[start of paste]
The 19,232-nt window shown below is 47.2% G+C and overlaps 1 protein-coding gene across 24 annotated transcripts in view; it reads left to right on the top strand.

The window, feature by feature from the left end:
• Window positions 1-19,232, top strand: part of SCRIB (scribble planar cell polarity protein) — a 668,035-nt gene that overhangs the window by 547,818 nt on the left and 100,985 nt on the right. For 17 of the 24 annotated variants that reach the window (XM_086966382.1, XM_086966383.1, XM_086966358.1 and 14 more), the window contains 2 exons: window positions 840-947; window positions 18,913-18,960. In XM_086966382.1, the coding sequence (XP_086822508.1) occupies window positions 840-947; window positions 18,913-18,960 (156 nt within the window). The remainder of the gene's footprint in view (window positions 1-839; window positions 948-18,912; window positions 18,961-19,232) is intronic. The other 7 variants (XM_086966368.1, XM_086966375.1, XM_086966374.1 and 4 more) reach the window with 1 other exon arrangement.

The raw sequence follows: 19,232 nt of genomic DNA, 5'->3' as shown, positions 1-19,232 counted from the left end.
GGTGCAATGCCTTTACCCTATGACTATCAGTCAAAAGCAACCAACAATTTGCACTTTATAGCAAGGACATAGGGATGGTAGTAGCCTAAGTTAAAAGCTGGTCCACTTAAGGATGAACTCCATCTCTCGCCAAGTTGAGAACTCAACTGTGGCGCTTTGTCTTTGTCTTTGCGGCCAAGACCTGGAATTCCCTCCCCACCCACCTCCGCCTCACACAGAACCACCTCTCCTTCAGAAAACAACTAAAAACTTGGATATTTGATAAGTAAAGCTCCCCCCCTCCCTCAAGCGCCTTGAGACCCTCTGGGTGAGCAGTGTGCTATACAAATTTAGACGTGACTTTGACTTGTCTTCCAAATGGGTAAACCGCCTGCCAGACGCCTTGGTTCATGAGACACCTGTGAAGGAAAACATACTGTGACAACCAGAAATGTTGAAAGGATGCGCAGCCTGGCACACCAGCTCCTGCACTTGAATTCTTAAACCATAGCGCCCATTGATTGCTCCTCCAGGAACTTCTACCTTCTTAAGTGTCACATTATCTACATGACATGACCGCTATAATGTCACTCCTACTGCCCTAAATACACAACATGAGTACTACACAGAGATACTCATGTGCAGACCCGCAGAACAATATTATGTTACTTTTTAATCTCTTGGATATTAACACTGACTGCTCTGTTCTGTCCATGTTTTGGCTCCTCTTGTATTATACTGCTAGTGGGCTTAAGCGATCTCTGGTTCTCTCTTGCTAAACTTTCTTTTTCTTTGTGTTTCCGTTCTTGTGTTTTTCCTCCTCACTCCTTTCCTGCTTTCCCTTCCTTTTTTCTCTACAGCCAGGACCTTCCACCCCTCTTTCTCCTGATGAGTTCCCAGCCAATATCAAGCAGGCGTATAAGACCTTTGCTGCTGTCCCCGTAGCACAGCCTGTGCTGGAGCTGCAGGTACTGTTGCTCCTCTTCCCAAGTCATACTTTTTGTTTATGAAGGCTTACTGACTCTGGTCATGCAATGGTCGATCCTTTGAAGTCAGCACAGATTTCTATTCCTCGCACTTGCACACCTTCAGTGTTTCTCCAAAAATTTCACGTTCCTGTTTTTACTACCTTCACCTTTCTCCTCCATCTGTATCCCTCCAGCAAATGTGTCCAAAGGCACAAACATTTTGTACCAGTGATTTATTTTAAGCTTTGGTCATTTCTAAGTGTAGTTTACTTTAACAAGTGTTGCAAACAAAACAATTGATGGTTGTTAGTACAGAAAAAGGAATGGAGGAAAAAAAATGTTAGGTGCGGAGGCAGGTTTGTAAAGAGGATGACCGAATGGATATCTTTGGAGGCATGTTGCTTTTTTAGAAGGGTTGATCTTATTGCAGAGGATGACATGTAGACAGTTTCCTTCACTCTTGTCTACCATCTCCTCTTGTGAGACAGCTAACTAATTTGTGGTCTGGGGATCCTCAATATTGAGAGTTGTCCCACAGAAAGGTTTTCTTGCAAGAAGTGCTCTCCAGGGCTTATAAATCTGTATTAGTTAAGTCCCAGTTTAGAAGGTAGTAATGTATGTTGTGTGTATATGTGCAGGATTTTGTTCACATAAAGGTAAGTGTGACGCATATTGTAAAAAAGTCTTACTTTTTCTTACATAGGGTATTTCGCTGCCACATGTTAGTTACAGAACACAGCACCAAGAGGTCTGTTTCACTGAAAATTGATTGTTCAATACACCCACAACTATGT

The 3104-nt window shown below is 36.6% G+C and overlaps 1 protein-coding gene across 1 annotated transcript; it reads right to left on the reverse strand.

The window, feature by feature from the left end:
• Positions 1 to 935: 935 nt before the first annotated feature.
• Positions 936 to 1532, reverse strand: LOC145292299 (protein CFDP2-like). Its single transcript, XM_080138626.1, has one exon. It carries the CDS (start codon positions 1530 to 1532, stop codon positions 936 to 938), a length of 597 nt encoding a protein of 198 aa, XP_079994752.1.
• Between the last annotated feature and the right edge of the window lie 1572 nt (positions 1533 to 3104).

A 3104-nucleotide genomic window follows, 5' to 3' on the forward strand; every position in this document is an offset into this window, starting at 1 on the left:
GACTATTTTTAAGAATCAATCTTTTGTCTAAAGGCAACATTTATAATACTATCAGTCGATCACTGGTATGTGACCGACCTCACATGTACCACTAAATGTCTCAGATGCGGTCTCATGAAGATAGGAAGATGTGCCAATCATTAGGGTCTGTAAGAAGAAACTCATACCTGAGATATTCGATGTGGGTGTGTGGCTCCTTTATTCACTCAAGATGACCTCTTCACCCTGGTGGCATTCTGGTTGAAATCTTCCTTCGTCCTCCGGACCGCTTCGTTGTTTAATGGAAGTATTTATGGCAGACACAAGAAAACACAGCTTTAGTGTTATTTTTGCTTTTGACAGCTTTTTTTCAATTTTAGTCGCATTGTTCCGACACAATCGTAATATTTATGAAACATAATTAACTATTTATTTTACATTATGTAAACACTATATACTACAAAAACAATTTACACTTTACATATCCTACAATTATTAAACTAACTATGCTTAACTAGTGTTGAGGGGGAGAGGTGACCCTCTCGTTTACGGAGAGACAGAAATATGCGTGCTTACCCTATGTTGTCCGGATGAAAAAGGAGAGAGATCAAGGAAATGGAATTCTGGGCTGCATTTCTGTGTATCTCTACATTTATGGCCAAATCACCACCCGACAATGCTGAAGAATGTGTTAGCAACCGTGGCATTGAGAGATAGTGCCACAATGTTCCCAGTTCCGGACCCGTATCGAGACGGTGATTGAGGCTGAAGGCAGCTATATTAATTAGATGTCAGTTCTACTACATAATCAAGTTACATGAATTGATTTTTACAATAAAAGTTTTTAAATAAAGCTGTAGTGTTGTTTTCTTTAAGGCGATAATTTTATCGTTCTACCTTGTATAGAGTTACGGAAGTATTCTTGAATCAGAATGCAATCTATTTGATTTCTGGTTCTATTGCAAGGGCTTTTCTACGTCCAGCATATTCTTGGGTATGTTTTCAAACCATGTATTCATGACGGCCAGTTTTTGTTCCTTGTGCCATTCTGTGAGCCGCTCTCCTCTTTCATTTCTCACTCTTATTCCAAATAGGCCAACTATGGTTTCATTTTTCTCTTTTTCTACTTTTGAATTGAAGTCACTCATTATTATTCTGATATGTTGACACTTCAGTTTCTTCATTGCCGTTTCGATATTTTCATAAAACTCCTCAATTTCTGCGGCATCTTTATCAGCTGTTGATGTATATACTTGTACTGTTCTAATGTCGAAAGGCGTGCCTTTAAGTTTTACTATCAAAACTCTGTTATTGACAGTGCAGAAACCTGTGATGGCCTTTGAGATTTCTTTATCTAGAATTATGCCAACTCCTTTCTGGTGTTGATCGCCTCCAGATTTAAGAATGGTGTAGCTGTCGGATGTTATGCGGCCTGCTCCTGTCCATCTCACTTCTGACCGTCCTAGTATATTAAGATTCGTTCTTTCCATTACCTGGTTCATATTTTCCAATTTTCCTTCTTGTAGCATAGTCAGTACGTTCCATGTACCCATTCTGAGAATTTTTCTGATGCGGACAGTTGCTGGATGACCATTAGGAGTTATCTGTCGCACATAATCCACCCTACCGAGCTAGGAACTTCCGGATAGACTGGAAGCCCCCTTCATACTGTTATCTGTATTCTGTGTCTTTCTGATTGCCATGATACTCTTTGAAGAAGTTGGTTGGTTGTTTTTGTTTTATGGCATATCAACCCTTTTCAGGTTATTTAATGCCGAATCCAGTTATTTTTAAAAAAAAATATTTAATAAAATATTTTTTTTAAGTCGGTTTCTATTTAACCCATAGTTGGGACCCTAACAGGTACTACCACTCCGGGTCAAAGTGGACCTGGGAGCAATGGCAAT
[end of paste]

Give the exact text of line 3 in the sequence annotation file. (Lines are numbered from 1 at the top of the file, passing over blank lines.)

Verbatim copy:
• Window positions 1-19,232, top strand: part of SCRIB (scribble planar cell polarity protein) — a 668,035-nt gene that overhangs the window by 547,818 nt on the left and 100,985 nt on the right. For 17 of the 24 annotated variants that reach the window (XM_086966382.1, XM_086966383.1, XM_086966358.1 and 14 more), the window contains 2 exons: window positions 840-947; window positions 18,913-18,960. In XM_086966382.1, the coding sequence (XP_086822508.1) occupies window positions 840-947; window positions 18,913-18,960 (156 nt within the window). The remainder of the gene's footprint in view (window positions 1-839; window positions 948-18,912; window positions 18,961-19,232) is intronic. The other 7 variants (XM_086966368.1, XM_086966375.1, XM_086966374.1 and 4 more) reach the window with 1 other exon arrangement.